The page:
For as fierce of a competitor as he was, Kobe Bryant was also always one of the most open when it came to passing down information to younger players.
Bryant was admittedly someone who had no problems going up to any number of NBA greats and asking them questions so he continued to pass that on when he was on the receiving end.
Now that Bryant is retired, he continues to help out those who come to him. He has held numerous workouts with a number of the NBA’s top young All-Star players and many have said they go to him for advice at times. His work ethic was renowned across the league so his advice to the new generation shouldn’t come as much of a surprise.
Alex Squadron of SLAM Magazine recently spoke to a number of legends from the previous NBA generation, including the likes of Bryant, Dirk Nowitzki, and Allen Iverson. When Bryant was asked what is the best piece of advice he has for this generation, his answer was short and sweet:
Be consistent. That’s the most important part. Be consistent with your work.
It seems simple, but it really is the key. The difference between good and great players is that the great ones play at that high level every night. And that consistency doesn’t just apply to games as it is about consistency in one’s workouts, practices, dieting, and everything else that goes into being a great player.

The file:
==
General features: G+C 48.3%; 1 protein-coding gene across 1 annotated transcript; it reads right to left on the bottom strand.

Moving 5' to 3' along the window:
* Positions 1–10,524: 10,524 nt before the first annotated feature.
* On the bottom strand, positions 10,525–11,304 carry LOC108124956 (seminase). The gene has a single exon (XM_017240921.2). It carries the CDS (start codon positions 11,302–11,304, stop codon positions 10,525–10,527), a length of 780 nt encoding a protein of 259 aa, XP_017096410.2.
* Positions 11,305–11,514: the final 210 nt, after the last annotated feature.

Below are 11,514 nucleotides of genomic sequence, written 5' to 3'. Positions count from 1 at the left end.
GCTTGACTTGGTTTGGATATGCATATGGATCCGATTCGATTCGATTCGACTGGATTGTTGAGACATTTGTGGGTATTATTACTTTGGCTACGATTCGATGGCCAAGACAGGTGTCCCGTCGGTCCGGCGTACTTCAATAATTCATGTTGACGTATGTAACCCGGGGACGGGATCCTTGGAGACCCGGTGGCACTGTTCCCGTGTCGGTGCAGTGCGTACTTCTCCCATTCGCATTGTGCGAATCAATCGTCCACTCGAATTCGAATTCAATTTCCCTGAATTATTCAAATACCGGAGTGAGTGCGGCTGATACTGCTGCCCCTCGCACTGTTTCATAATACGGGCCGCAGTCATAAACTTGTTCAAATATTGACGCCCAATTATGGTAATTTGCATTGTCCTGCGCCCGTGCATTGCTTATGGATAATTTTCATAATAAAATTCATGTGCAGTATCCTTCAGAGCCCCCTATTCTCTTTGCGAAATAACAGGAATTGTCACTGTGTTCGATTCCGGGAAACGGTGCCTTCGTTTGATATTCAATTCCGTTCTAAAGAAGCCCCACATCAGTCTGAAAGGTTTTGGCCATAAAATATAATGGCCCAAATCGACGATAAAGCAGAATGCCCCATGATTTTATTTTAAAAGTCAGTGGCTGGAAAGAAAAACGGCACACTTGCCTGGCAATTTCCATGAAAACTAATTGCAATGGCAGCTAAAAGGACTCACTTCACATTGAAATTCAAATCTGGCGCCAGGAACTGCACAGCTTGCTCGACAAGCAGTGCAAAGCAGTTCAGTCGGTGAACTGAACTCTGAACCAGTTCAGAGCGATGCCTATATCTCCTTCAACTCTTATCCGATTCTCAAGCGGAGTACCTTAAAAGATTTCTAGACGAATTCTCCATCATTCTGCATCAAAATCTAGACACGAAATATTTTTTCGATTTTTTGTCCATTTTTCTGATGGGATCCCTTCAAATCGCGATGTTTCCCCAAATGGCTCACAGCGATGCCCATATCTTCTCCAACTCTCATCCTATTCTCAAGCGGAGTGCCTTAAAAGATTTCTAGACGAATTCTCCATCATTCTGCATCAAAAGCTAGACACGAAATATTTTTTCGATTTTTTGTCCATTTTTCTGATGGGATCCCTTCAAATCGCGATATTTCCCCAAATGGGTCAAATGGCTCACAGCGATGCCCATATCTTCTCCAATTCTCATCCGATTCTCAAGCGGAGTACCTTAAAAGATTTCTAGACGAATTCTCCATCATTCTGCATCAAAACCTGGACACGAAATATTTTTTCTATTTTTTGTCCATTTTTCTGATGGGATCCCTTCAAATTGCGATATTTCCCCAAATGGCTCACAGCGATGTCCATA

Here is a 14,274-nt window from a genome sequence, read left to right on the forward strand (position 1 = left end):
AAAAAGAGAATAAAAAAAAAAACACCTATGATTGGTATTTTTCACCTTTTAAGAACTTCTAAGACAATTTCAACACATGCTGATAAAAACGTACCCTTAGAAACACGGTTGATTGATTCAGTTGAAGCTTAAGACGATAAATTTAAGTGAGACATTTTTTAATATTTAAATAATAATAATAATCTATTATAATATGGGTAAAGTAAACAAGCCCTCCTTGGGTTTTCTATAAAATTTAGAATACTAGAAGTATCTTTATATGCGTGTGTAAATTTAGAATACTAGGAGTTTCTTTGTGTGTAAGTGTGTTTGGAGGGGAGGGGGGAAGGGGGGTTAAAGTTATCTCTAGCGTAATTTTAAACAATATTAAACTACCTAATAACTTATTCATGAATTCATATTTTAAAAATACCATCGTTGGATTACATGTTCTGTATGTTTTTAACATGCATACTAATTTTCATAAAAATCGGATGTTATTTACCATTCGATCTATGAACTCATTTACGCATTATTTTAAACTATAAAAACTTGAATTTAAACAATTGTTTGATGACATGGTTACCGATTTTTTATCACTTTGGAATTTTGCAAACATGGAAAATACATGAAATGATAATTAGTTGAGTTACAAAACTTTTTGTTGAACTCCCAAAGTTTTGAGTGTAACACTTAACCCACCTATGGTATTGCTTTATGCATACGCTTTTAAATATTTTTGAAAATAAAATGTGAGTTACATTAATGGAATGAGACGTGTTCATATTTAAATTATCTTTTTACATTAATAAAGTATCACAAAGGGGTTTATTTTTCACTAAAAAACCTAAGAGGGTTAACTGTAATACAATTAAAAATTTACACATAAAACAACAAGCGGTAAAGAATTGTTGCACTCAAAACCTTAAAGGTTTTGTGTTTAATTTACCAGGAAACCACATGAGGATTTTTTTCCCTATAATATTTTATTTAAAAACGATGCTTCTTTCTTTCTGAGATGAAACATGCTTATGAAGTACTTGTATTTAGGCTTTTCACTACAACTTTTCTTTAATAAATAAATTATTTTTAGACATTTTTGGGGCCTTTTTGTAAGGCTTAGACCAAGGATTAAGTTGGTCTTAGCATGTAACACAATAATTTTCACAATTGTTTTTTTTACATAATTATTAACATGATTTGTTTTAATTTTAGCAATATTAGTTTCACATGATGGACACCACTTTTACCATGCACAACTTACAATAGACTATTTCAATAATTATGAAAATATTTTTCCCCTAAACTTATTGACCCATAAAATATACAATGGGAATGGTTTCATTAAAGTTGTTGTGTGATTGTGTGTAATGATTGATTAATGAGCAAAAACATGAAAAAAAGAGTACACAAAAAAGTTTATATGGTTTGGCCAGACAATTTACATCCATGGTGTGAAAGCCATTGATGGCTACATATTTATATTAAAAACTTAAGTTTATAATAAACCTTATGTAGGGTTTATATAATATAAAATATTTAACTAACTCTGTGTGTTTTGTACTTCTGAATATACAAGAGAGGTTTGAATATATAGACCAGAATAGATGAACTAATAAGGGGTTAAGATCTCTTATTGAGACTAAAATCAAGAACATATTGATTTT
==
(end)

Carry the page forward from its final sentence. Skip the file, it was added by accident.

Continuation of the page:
This is something that applies to any player in any era of the NBA. This league is far different from the one that Bryant played in less than a decade ago and eventually it will change again. Bryant believes when it does, it will go backwards:
I think it just goes the opposite [way]—it goes back to midrange. I’m just kind of sitting here waiting for all these statistical people to figure out how to make midrange sound appealing after all these years of making it sound not appealing. Because it’s coming.
Bryant is right in that things certainly seem to be cyclical (especially in sports) and what’s old eventually becomes new again. The rise of analytics has basically led to the death of the midrange, which is what Bryant lived by in the latter part of his career.
After all of the studies, to see analytics actually supporting the midrange in the future would undoubtedly bring a smile to Bryant’s face.